The Montreal-based company hopes pre-tax operating income (EBITDA) will grow from $385 million in 2012 to $460 million in 2015 even without additional revenues.
TransForce CEO Alain Bedard anticipates the North American economy will barely grow through the first part of 2013.
"In this context we anticipate no organic growth but we will continue to direct our efforts to maximize our return on assets and improve operating efficiency," he said Wednesday during a conference call about third-quarter results.
"Should the pace of economic growth increase, we are in a strong position to realize significant benefits."
Among the cost-cutting efforts is the sale of surplus properties and eventual closure of some 50 offices of recently-acquired companies.
TransForce (TSX:TFI) more than doubled its third-quarter profit to $53.8 million or 53 cents per share, compared to $19.3 million or 20 cents per share a year earlier as the contributions from acquisitions more than offset the impact of challenging market conditions and lower-than-expected volumes.
Adjusting for one-time items, it earned $43.5 million or 43 cents per share, up from $33.3 million or 34 cents per share in the prior year. Analysts had expected the company would earn 42 cents per share in adjusted profits on $840 million of revenues, according to Thomson Reuters.
The company fell short on both measures with revenues rising to $761.7 million from $743 million. Excluding fuel surcharges, revenues were $683 million up from $667.2 million.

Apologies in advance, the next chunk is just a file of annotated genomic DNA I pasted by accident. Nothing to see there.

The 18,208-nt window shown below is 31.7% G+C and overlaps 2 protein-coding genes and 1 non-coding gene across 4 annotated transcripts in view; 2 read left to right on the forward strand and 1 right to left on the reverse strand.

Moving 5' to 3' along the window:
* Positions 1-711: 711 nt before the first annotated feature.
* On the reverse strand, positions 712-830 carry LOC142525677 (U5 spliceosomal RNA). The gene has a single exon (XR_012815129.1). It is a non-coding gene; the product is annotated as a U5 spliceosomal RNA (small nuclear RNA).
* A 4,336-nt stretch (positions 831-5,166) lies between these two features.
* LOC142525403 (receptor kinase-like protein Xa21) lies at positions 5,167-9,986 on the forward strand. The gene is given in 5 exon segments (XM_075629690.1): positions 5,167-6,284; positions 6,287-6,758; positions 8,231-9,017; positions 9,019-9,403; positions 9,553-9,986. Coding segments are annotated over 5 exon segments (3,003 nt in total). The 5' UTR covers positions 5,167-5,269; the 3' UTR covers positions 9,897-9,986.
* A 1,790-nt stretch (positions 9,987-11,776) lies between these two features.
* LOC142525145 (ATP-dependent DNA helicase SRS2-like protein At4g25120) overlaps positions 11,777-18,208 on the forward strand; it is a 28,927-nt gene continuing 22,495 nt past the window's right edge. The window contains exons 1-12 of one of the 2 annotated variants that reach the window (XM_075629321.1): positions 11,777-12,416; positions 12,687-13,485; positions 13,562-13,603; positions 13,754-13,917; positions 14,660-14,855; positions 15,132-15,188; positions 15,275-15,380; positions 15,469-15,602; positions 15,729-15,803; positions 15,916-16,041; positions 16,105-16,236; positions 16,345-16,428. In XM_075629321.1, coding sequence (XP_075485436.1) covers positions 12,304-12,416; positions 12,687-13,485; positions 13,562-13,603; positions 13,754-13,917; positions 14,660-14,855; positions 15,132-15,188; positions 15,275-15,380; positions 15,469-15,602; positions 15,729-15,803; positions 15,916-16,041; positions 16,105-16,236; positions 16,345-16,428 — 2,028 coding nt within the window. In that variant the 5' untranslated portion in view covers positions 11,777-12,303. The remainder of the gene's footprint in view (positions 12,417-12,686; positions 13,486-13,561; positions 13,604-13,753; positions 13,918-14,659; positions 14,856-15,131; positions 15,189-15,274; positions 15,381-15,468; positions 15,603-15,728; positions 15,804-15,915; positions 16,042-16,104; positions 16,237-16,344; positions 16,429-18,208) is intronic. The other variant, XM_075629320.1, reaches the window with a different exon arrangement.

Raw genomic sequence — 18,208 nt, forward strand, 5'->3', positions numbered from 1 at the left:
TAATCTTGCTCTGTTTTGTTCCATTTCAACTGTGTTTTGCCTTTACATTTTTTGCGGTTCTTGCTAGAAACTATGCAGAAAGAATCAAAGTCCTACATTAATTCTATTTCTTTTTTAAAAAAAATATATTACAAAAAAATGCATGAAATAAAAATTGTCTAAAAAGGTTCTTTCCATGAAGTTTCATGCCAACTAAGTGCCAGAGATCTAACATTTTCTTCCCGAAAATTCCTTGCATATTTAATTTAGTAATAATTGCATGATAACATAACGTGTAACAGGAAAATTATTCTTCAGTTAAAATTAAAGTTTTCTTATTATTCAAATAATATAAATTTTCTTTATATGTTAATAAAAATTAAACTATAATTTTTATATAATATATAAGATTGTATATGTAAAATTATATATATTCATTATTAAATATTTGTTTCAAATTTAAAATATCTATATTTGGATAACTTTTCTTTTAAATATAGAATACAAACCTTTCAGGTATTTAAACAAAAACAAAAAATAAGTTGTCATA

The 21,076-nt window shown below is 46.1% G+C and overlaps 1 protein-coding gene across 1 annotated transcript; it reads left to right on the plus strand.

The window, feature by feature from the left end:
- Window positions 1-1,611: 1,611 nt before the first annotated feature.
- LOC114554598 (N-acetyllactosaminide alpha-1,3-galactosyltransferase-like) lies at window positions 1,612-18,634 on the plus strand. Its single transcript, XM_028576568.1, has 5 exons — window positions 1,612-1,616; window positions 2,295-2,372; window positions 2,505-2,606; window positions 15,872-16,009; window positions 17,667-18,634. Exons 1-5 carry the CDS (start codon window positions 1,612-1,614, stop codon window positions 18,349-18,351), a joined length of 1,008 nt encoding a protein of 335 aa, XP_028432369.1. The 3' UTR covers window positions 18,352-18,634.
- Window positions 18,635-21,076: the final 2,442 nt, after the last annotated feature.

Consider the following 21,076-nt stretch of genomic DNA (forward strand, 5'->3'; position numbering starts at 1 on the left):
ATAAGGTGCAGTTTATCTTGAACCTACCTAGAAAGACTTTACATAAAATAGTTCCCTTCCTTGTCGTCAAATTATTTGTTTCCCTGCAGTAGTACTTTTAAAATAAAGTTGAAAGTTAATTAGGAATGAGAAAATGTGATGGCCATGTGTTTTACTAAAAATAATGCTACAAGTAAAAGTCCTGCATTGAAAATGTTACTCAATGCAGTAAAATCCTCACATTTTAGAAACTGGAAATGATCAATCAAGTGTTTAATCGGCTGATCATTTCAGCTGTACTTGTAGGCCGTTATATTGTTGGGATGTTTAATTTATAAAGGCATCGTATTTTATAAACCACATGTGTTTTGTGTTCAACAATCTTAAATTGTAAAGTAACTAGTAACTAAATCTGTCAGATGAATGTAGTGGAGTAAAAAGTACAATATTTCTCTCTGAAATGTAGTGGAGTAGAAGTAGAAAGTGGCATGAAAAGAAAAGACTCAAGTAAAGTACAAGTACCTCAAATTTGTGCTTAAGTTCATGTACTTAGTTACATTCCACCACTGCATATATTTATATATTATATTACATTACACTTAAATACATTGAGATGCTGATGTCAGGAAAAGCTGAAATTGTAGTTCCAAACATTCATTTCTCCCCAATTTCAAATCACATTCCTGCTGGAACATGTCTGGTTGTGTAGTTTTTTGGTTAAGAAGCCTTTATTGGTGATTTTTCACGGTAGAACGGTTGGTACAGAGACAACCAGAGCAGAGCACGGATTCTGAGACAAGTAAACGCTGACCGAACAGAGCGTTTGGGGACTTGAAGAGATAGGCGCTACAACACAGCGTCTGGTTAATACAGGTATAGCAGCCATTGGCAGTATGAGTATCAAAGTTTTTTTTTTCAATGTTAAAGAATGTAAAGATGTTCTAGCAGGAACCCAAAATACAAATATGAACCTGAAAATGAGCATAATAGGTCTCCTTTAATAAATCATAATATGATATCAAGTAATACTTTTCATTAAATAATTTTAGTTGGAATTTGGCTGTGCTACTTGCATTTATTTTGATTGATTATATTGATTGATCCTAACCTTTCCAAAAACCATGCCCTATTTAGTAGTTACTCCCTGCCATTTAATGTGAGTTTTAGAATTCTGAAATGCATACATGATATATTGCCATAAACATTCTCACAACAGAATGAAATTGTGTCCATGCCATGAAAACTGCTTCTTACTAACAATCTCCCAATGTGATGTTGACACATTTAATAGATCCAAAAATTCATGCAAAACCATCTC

"The month of August was a disaster for us," Bedard told analysts. "It's like everybody left for vacation in August."
Volumes at Canpar dropped about nine per cent in the month but came back on track in September and October.
Bedard said the fourth quarter should continue to be slow and take away some of his optimism from the first half of the year.
"Two months ago I was convinced we were going to beat our plan, now I'm convinced we're going to make the plan just, because the little slowdown in the revenues."
The market is particularly slow in Ontario and Quebec, while the energy sector has seen little activity in Alberta to move large drilling platforms.
The situation is dramatically better in the U.S. energy sector and Bedard said he believes drilling will continue to soar no matter who is elected president next month.
"We're very confident that we're going to have a very strong year in 2012 (on the energy side) and it's going to continue in 2013, except Canada," he said.
"The number of rigs there is a disaster, it keeps on going down and down and down ... the only beauty about Canada is my oilsands-related business is growing 15 per cent right now because oilsands is busy."
Bedard said he is working on some acquisition opportunities that could bear fruit next summer and help the company grow for several years.
In the meantime, TransForce plans to purchase up to seven million of its own shares and pare down its debt.
Maxim Sytchev of Alta Corp Capital said TransForce’s results follow the trend of weak revenues by U.S. industrial companies.
He suggested the economic environment needs to improve for investors to consider buying TransForce's shares.
"That being said, TransForce management is doing all it can to counter the difficult operating environment," he wrote in a report, pointing to 13.2 per cent margins, up from 11.5 per cent a year ago.
"With TransForce shares slipping 11 per cent off their 52-week highs, we think we are going to see additional pressure on the transportation universe in general and TransForce in particular as relatively full valuations do not allow for much margin of error."
On the Toronto Stock Exchange, TransForce shares gained 25 cents at $17.32 in early afternoon trading.